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Re: Major errors in Caching and Cache-Control

From: <jg@w3.org>
Date: Wed, 05 Jun 96 16:37:01 -0400
Message-Id: <9606052037.AA13691@zorch.w3.org>
To: Benjamin Franz <snowhare@netimages.com>
Cc: "Roy T. Fielding" <fielding@liege.ICS.UCI.EDU>, Jeffrey Mogul <mogul@pa.dec.com>, http-wg%cuckoo.hpl.hp.com@hplb.hpl.hp.com
>Date: Wed, 5 Jun 1996 13:33:20 -0700 (PDT)
>From: Benjamin Franz <snowhare@netimages.com>
>X-Sender: snowhare@ns.viet.net
>To: jg@w3.org
>Cc: "Roy T. Fielding" <fielding@liege.ics.uci.edu>,
>        Jeffrey Mogul <mogul@pa.dec.com>,
>        http-wg%cuckoo.hpl.hp.com@hplb.hpl.hp.com, http-wg@cuckoo.hpl.hp.com
>Subject: Re: Major errors in Caching and Cache-Control 
>In-Reply-To: <9606051933.AA13382@zorch.w3.org>
>Message-Id: <Pine.LNX.3.93.960605132045.13252B-100000@ns.viet.net>
>Mime-Version: 1.0
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>
>On Wed, 5 Jun 1996 jg@w3.org wrote:
>
>> There are two issues here:
>> 
>> 1) what content authors can/need to say about how their content
>> might be modified.
>> 
>> 2) what HTTP allows/disallows in the protocol.
>> 
>> To begin with, believing that all web stuff uses HTTP is a mistake;
>> in particular, we'd like to eventually transition to other transport
>> protocols, which may potentially take a more liberal view of content.
>> It seems perfectly reasonable to me, particularly working for an international
>> company as I do, to think that a set of proxies that
>> transformed all GIF files to JPEG before transporting them across the
>> expensive interoceanic links would BE A GOOD THING.  This may very well
>> save me 2X on bandwidth right now.  Not a trivial deal at all.  I'd
>> like my cache to be more efficient as well, and would like to store the
>> data that way.
>
>As a site developer I can tell you that silent content transformation is
>*EVIL*. AOL was converting JPEGs to ART silently this way. Caused one of
>my clients some grief as people on AOL downloaded files with a .jpg ending
>and their viewers puked on it. Fortunately I was aware of the possibility
>that AOL might be doing this and could guide the user in *disabling* the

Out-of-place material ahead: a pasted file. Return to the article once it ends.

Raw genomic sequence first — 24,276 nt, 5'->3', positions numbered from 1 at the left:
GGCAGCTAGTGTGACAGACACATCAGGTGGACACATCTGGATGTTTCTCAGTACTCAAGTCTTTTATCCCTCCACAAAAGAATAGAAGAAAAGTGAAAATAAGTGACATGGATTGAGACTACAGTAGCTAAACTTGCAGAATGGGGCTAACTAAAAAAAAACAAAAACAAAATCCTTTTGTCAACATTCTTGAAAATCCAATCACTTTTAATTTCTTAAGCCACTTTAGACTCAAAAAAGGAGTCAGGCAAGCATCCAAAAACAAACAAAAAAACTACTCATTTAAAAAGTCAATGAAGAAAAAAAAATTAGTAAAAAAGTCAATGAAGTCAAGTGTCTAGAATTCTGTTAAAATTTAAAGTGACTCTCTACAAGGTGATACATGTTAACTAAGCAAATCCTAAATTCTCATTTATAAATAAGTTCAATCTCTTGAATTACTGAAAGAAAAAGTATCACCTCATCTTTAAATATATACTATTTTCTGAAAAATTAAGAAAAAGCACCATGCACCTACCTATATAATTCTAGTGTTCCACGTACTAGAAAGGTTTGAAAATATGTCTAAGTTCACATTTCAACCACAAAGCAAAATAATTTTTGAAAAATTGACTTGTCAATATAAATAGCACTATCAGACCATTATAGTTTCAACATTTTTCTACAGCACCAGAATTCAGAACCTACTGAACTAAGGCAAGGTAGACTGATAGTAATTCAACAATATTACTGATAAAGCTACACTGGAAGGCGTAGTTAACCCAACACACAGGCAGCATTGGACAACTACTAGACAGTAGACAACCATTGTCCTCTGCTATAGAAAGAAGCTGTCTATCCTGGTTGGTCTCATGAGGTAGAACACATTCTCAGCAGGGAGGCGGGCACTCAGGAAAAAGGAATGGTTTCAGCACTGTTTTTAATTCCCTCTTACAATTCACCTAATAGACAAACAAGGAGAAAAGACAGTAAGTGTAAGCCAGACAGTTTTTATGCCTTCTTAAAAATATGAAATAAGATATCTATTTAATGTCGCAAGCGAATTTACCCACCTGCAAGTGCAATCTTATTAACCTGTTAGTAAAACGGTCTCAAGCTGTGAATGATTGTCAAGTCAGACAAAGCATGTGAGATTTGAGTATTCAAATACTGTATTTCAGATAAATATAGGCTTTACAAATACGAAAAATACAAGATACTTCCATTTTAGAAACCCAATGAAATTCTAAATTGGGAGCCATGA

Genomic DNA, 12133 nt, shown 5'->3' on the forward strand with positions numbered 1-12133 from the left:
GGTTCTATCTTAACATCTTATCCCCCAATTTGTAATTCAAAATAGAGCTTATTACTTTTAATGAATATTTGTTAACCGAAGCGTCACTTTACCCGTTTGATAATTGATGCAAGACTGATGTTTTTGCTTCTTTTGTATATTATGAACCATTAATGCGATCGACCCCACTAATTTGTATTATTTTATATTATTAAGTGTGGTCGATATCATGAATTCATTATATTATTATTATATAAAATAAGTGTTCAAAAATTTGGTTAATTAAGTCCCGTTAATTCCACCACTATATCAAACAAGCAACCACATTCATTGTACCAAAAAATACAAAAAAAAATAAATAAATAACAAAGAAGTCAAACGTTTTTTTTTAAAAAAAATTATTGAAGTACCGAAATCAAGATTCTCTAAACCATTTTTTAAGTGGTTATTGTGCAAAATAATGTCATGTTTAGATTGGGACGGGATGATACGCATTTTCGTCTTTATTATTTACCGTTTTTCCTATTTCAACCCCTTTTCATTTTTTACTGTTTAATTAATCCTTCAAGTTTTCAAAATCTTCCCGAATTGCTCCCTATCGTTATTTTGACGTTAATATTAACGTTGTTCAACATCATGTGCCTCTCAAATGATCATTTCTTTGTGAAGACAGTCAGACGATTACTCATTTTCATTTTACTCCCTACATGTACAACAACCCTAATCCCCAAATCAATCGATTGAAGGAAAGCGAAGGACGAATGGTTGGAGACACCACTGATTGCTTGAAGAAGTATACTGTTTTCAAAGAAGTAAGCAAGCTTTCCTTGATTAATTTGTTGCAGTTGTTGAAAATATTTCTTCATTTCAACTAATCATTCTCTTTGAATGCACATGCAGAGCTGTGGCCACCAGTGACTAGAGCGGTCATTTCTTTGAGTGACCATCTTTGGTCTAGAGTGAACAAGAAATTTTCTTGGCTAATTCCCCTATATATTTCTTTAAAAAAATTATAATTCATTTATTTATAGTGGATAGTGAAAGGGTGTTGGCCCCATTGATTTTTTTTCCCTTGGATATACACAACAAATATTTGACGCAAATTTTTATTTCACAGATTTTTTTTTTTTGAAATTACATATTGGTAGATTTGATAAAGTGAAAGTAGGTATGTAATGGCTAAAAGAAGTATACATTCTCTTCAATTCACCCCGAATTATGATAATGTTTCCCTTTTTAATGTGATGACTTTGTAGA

>JPEG->ART transformation. I am NOT in favor of content transformation
>by proxies in the least. The legal ramifications alone are potentially
>killers.
>
>> It seems to me that the sooner we get "no-transform" into the hands of
>> content authors the ability to say that this data better not be messed
>> with between me and the end user, the better.  I'd sure not want my
>> medical images so messed with.  People will (already are) experimenting
>> with such data transformation in research contexts; wouldn't surprise me
>> (might even take bets on) people doing it for product.
>
>See above.
>
>> I think that "no-transform" is worth having, even if HTTP forbids transformation
>> (for which I think forbidding tranformations would be draconian, and people
>> who run corporate or island cache systems would not thank you for).
>
>I think that transformations *should* be forbidden. You want to break
>protocal inside an organization fine - but don't tempt fate by allowing it
>on the big bad net.

The New Zealand case is a valid example on the big bad net.  If I'm
an ISP on an island, with very expensive bandwidth, I may need to do this,
and may even want to forbid port 80 access from the island (forcing
use of a proxy).
> 
>> Note that adding it later is closing the barn door after the animals escape;
>> we'd like content authors to start now, so that such proxy systems might
>> be deployed in the future, while allowing critical data to be marked.
>
>If this allowed at all, it should be in the affirmative mode: 
>transform-allowed. The default without question should be no content
>transformations allowed unless explicitly stated otherwise. At no point
>should intermediates be allowed to transform content unless I
>affirmatively give them permission to do so.
>

I'd have more sympathy to saying transform-allowed as opposed to no-transform
if it weren't for the following two observations:

1) the default case should be the kind case to the net; transforms can help
on bandwidth usage.  Those that have legal/health/scientific reasons to 
forbid it can do so, but most won't have to worry about it.  Most of the
time it is a good thing.

2) you can't presume that data won't be transformed today; in fact,
the clear experience (yours and others) is that data is being
transformed today, and content providers must presume it is, due to
current practice.

				- Jim
Received on Wednesday, 5 June 1996 13:40:57 EDT

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